Friendly faces in Kurdistan, Northern Iraq (but where are the women?!)

Iraq, Kurdistan

Kurdistan is a region that covers parts of Iran, Iraq, Turkey and Syria, and where the population, culture and language is mostly Kurdish.  Kurds  are “the largest national, cultural group that has never been able to achieve a national territory”, says Noam Chomsky. I am still travelling with my Norwegian friends, Mats and Robert, and we are given a ten day visa-on-arrival for Iraqi Kurdistan.

Our first view of Kurdistan!



Walking over the Iraq border

Although not its own country, Kurdistan has its own regional government. The invasion of Iraq has had vastly different consequences for Kurdistan in comparison to the rest of the country. Whilst the majority of Iraq has faced devastation because of the invasion and occupation, Kurdistan has served a different purpose. In a 2008 interview, Noam Chomsky states that “the relatively autonomous Kurdish region in Iraq is providing support for the US goal of ensuring that Iraq remains a client state and a base for US forces in the region, and that it will privilege US investors…”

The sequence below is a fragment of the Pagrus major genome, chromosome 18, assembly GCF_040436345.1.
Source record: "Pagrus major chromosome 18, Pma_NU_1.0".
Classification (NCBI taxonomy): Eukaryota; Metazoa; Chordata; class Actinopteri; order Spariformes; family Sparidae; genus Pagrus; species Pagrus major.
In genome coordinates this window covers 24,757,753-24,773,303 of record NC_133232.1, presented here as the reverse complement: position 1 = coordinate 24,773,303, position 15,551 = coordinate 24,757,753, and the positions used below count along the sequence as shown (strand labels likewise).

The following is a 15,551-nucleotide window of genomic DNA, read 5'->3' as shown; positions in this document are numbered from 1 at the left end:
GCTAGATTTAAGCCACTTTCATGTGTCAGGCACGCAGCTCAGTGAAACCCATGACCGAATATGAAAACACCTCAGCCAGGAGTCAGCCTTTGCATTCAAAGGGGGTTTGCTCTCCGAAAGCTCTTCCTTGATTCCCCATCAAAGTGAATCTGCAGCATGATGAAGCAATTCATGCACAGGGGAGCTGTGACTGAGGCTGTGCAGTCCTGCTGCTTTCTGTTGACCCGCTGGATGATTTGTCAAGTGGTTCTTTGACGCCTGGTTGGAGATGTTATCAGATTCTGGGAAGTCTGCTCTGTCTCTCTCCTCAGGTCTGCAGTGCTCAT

If your definition of a “developing” region is shopping centres, corporate capitalism, private investors, advertising and a growing gap between rich and poor,  then Kurdistan certainly falls into this category. When we arrive in Sulaymaniyah, I am shocked to be suddenly surrounded by consumerism. I look back fondly at my time in Iran! But at the same time I am excited….I can now walk without a headscarf on. I can drink alcohol. I even guiltily eat chinese food! Sulaymaniyah is a mixture of traditional and modern, rich and poor. Its beautiful, old, crumbling bazaar, heaving with people, is just a few streets away from  the brand new shopping centres visited by people in expensive 4×4 cars.

Sulaymaniyah bazaar – far more interesting than the massive, new shopping centre